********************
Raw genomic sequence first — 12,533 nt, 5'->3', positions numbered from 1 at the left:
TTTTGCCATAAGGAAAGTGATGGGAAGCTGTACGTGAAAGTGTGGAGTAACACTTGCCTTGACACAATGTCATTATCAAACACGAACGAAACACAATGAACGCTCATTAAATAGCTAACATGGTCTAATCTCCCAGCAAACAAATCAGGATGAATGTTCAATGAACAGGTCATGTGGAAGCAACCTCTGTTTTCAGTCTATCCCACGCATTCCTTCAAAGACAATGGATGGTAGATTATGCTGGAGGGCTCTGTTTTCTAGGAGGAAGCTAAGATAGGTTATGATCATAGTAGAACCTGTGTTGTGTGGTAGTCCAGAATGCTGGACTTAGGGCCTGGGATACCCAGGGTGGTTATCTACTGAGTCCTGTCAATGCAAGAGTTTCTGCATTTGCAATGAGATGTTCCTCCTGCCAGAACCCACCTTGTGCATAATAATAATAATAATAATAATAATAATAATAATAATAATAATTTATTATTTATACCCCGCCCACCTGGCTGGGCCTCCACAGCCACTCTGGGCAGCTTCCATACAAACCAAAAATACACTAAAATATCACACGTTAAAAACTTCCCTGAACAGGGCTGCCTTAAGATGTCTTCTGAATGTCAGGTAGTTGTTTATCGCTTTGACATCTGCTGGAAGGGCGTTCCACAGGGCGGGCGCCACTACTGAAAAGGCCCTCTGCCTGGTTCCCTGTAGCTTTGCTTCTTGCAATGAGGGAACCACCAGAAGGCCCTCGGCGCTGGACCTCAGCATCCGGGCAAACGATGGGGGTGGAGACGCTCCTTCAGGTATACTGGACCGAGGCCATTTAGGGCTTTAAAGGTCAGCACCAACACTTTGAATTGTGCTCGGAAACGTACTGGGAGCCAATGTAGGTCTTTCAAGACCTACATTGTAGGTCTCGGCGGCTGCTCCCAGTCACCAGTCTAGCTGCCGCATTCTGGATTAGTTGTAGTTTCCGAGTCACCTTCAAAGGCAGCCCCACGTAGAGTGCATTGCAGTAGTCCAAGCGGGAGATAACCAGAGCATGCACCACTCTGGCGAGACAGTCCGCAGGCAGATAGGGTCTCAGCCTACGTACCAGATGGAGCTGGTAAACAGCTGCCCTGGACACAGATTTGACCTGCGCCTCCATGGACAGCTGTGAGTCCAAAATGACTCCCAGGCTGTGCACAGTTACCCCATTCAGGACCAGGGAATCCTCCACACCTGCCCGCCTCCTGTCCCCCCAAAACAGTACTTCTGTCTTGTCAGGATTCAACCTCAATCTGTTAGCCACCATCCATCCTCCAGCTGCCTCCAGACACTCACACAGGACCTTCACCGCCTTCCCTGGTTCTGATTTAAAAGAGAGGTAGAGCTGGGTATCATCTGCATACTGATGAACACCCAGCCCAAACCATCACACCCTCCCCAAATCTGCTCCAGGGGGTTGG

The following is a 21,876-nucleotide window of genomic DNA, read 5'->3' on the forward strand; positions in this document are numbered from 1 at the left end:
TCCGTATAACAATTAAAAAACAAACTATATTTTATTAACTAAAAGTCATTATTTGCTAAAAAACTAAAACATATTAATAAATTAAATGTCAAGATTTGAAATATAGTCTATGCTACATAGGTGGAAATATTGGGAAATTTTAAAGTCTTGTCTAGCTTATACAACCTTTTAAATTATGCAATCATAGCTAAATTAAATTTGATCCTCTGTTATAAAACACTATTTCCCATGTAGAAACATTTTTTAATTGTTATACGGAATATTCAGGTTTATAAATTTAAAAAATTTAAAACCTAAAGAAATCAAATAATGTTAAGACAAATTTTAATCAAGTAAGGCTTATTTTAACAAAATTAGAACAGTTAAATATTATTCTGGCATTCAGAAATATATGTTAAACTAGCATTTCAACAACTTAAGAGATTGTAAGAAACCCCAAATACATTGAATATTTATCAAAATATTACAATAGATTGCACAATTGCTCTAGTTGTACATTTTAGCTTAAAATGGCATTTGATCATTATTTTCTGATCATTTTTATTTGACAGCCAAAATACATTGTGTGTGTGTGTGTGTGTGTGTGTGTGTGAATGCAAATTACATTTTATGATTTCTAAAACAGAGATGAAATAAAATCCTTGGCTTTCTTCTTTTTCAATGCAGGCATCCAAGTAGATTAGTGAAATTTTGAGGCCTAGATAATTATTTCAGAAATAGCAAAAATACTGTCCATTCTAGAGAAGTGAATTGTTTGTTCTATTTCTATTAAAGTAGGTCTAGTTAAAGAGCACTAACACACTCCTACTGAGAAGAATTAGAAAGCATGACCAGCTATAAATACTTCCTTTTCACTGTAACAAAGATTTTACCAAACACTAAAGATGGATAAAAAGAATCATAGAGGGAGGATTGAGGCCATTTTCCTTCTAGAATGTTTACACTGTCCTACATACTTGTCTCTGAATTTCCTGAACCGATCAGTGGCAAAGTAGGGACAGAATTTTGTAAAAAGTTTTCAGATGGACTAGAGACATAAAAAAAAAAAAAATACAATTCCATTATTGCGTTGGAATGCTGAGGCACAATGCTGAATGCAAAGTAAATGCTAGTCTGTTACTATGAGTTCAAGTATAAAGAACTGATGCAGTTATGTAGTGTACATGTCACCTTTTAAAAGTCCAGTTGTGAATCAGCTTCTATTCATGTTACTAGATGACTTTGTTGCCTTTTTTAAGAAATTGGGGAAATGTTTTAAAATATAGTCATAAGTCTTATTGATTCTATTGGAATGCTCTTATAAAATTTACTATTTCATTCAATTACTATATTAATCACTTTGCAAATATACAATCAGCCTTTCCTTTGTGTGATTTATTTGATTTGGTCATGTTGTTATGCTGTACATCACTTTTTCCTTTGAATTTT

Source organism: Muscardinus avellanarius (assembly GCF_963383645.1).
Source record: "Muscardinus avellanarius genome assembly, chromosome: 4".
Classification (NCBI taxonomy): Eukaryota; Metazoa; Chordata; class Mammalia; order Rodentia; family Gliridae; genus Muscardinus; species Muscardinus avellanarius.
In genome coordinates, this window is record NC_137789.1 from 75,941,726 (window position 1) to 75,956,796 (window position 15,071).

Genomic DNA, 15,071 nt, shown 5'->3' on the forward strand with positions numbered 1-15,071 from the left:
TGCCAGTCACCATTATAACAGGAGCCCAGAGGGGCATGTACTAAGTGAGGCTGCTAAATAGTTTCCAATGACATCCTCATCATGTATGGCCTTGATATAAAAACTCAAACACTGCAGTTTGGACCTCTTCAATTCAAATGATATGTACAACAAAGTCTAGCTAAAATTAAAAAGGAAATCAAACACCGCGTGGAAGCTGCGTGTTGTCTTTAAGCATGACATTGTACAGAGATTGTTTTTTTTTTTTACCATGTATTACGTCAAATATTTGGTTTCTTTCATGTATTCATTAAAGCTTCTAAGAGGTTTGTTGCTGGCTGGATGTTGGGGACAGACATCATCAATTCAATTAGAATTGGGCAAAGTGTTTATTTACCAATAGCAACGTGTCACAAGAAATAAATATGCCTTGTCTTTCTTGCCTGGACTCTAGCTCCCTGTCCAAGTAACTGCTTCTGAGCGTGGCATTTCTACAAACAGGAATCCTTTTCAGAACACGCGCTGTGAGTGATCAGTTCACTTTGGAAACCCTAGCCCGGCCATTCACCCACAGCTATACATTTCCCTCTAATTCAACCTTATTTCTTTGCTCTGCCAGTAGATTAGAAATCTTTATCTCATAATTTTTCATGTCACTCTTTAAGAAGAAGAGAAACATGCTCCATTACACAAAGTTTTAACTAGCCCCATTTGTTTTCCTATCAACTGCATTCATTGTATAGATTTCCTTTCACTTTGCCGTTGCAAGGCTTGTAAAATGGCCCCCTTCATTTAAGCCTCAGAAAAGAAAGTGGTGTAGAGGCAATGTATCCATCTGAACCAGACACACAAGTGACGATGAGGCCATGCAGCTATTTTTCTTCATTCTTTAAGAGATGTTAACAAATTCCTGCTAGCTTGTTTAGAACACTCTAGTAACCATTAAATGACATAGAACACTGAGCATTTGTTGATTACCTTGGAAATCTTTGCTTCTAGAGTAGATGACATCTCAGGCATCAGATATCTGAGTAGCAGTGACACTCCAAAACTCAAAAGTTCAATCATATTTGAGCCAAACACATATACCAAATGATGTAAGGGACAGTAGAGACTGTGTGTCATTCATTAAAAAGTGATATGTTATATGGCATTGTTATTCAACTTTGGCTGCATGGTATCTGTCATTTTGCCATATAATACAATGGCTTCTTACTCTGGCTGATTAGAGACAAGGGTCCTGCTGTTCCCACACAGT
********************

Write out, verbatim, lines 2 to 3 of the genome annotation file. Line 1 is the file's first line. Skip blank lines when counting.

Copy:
TTTTGCCATAAGGAAAGTGATGGGAAGCTGTACGTGAAAGTGTGGAGTAACACTTGCCTTGACACAATGTCATTATCAAACACGAACGAAACACAATGAACGCTCATTAAATAGCTAACATGGTCTAATCTCCCAGCAAACAAATCAGGATGAATGTTCAATGAACAGGTCATGTGGAAGCAACCTCTGTTTTCAGTCTATCCCACGCATTCCTTCAAAGACAATGGATGGTAGATTATGCTGGAGGGCTCTGTTTTCTAGGAGGAAGCTAAGATAGGTTATGATCATAGTAGAACCTGTGTTGTGTGGTAGTCCAGAATGCTGGACTTAGGGCCTGGGATACCCAGGGTGGTTATCTACTGAGTCCTGTCAATGCAAGAGTTTCTGCATTTGCAATGAGATGTTCCTCCTGCCAGAACCCACCTTGTGCATAATAATAATAATAATAATAATAATAATAATAATAATAATAATTTATTATTTATACCCCGCCCACCTGGCTGGGCCTCCACAGCCACTCTGGGCAGCTTCCATACAAACCAAAAATACACTAAAATATCACACGTTAAAAACTTCCCTGAACAGGGCTGCCTTAAGATGTCTTCTGAATGTCAGGTAGTTGTTTATCGCTTTGACATCTGCTGGAAGGGCGTTCCACAGGGCGGGCGCCACTACTGAAAAGGCCCTCTGCCTGGTTCCCTGTAGCTTTGCTTCTTGCAATGAGGGAACCACCAGAAGGCCCTCGGCGCTGGACCTCAGCATCCGGGCAAACGATGGGGGTGGAGACGCTCCTTCAGGTATACTGGACCGAGGCCATTTAGGGCTTTAAAGGTCAGCACCAACACTTTGAATTGTGCTCGGAAACGTACTGGGAGCCAATGTAGGTCTTTCAAGACCTACATTGTAGGTCTCGGCGGCTGCTCCCAGTCACCAGTCTAGCTGCCGCATTCTGGATTAGTTGTAGTTTCCGAGTCACCTTCAAAGGCAGCCCCACGTAGAGTGCATTGCAGTAGTCCAAGCGGGAGATAACCAGAGCATGCACCACTCTGGCGAGACAGTCCGCAGGCAGATAGGGTCTCAGCCTACGTACCAGATGGAGCTGGTAAACAGCTGCCCTGGACACAGATTTGACCTGCGCCTCCATGGACAGCTGTGAGTCCAAAATGACTCCCAGGCTGTGCACAGTTACCCCATTCAGGACCAGGGAATCCTCCACACCTGCCCGCCTCCTGTCCCCCCAAAACAGTACTTCTGTCTTGTCAGGATTCAACCTCAATCTGTTAGCCACCATCCATCCTCCAGCTGCCTCCAGACACTCACACAGGACCTTCACCGCCTTCCCTGGTTCTGATTTAAAAGAGAGGTAGAGCTGGGTATCATCTGCATACTGATGAACACCCAGCCCAAACCATCACACCCTCCCCAAATCTGCTCCAGGGGGTTGG

The following is a 21,876-nucleotide window of genomic DNA, read 5'->3' on the forward strand; positions in this document are numbered from 1 at the left end: